Map of Bay de Verde for A seven-year-long facelift was completed in 2008, having repaired the damage done by centuries of smoke and pollution and leaving the cathedral resplendent once more. The interior The interior of the Duomo is striking for its size and atmosphere. The five aisles are separated by 52 towering piers (one for each week of the year), while a green, almost subterranean half-light filters through the stained-glass windows, lending the marble columns a bone-like hue that led the French writer Suar s to compare the interior to the hollow of a colossal beast. By the entrance, the narrow brass strip embedded in the pavement with the signs of the zodiac alongside is Europe’s largest sundial, laid out in 1786. A beam of light still falls on it through a hole in the ceiling, though changes in the Earth’s rotation mean that it’s no longer accurate. The Battistero San Giovanni alle Fonti To the right of the entrance you’ll find the archeological remains of the fourth-century Battistero San Giovanni alle Fonti, where the city’s patron saint Sant’Ambrogio baptized St Augustine in 387 AD. Augustine had arrived in Milan three years earlier with his illegitimate son, and after sampling various religions, including paganism, was eventually converted to Christianity by Ambrose, then the city’s bishop. The remains of the baptistry were discovered during excavations for a bomb shelter in the 1940s, and more was unearthed later during work for the metro system in the 1950s, also revealing the foundations for the fourth-century basilica of Santa Tecla and some first-century Roman baths. At the far end of the church, suspended high above the chancel, a little red light marks the most important of the Duomo’s holy relics a nail from Christ’s cross, which was crafted into the bit for the bridle of Emperor Constantine’s horse. Map of Bay de Verde 2016.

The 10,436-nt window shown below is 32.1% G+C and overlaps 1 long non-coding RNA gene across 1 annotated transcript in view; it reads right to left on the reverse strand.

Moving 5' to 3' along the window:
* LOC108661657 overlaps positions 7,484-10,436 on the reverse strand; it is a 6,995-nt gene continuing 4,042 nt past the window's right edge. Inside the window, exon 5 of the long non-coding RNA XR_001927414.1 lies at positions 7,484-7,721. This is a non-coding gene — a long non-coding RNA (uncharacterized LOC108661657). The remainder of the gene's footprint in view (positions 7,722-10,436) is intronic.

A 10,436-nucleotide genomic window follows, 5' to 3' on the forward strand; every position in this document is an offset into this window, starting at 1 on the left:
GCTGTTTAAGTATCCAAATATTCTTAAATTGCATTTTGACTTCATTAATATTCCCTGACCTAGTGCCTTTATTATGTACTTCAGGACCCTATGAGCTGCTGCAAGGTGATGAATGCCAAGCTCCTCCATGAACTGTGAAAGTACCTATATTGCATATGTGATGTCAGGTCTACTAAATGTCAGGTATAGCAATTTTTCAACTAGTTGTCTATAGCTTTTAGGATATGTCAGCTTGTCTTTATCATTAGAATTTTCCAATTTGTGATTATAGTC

Map of Bay de Verde Photo Gallery